Real Estate Round-Up: Jobs and housing should go together
Last updated 3/15/2019 at 2:48pm
A jobs-housing balanced community is one in which residents can both live and work without having to leave the area. Implicit in the concept is a mix of housing types to accommodate households and workers of a broad range of income categories that reflect the community.
Jobs-housing balance also refers to the distribution of employment relative to the distribution of workers within a given geographic area. A community is considered balanced when these distributions are approximately equal and when available housing choices complement the earning potential of available jobs, all within a limited geographic area.
In Fallbrook, we have a mix of housing that supports many of the employment opportunities that exist. Fallbrook does not have industry or business in the way that most people think of it. We have an agricultural heritage that is supported by workers who do live in the community.
Other areas of employment would come from our schools, fire district, retail, restaurants, and some medium sized businesses like Axelgaard Manufacturing. Camp Pendleton is the largest area employer. Unfortunately, many of these employees are not able to live in Fallbrook because we do not have housing available to match the incomes of these jobs.
California’s general plan already requires that the Housing Element consider population and employment trends in developing projections for new housing. Despite this requirement, planners and local governments struggle to approve the housing needed to accommodate job growth.
The General Plan also includes a mandate to tie together housing and regional transportation planning. This mandate is related to the goal to reduce greenhouse gas emissions from motor vehicle trips, but ultimately speaks to the need to reduce commuting through better community planning.
If affordable housing were available near jobs it is reasoned that workers would not have to commute so far and traffic congestion would correspondingly decrease.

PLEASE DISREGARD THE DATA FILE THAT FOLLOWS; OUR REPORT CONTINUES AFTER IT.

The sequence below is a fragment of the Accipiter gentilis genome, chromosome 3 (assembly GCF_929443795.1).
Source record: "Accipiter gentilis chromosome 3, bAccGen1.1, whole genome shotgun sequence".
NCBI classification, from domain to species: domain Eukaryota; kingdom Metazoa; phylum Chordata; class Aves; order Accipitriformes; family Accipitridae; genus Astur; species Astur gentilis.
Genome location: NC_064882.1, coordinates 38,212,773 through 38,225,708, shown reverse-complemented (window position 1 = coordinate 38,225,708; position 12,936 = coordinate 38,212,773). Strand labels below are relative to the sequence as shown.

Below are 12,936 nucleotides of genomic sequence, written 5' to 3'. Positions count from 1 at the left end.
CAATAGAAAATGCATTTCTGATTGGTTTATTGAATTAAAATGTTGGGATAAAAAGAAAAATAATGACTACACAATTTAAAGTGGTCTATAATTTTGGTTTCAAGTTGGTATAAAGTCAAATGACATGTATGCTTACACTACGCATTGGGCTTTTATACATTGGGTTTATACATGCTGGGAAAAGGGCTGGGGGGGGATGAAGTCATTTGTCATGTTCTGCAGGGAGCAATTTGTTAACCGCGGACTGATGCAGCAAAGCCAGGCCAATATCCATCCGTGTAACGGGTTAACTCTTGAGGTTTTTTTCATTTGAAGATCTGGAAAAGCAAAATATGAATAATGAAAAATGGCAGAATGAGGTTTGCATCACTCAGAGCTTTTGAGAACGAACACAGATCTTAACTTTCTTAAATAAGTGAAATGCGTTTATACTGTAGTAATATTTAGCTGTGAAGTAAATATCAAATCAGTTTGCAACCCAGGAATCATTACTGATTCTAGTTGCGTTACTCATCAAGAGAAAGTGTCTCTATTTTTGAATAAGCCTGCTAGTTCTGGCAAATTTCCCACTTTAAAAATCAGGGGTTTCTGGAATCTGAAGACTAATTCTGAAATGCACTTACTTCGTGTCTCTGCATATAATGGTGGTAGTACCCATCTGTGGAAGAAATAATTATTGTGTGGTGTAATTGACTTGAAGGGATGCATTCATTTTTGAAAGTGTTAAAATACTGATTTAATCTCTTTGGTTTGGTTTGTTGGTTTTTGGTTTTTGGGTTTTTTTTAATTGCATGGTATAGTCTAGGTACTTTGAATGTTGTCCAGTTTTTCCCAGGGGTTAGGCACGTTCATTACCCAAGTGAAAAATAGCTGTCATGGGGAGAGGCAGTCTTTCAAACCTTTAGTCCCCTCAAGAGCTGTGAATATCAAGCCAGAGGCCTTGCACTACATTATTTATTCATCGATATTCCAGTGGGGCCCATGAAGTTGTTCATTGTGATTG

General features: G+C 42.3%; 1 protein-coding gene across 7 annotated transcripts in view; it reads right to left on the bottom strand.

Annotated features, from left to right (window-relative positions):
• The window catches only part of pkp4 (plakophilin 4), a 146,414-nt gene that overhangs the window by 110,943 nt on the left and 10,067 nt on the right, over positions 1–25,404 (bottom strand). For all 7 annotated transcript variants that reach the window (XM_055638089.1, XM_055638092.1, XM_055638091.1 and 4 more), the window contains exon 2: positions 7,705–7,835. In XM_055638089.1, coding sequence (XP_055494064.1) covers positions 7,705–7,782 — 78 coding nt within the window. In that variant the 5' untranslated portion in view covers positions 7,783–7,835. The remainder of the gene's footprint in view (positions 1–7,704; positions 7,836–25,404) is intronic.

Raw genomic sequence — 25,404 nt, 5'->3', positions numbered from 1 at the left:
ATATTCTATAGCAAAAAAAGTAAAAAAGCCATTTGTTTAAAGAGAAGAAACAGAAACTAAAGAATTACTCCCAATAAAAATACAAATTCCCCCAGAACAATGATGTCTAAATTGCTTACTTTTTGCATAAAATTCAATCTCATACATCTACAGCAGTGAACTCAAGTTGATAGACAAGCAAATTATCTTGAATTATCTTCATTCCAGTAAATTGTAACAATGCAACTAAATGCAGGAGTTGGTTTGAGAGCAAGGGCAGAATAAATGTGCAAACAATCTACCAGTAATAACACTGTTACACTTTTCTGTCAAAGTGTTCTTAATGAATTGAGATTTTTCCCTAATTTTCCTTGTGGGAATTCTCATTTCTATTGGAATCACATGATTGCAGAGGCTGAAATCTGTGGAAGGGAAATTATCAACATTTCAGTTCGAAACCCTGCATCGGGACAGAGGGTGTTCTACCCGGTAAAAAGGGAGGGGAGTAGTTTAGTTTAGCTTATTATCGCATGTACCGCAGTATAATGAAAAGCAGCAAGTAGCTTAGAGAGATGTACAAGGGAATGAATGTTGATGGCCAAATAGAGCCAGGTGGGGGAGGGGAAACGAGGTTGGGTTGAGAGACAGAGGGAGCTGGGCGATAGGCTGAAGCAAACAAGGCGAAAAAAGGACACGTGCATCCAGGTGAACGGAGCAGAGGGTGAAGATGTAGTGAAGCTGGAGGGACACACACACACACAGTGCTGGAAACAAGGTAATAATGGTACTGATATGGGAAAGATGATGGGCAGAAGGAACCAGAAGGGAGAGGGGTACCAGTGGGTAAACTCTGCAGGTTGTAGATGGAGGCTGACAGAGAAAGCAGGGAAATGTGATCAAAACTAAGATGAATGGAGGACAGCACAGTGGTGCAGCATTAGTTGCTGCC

Whether houses are built near jobs or jobs are created near existing housing centers, changes in zoning and the adaptive reuse of existing developments could support complimentary resources such as schools, daycare centers and senior housing to be located in the same areas. All these resources would put a community in a jobs-housing balance.
There are opponents to mandating a jobs-housing balance. They believe that is a regional issue and that local governments should decide what, if any, kinds of homes should be built. They believe that the market should control the housing, not the legislature.
The only problem with this view point, is that this is what we currently have, and the result has been too few homes close to where the jobs are, or too few jobs close to where the houses are. The result is congestion across all our freeways and loss of quality life for the many who have no choice but to endure it.
This will not be an easy or comfortable journey to take, but without smart and expedient advances in housing, our traffic congestion will increase, our children and seniors will leave the area, because they can’t afford to live here, and the overall quality of life as well as the sustained health of California’s economy will decline. Join in the conversation.
Kim Murphy can be reached at [email protected] or (760) 415-9292 or at 130 N Main Avenue, in Fallbrook. Her broker license is #01229921, and she is on the board of directors for the California Association of Realtors.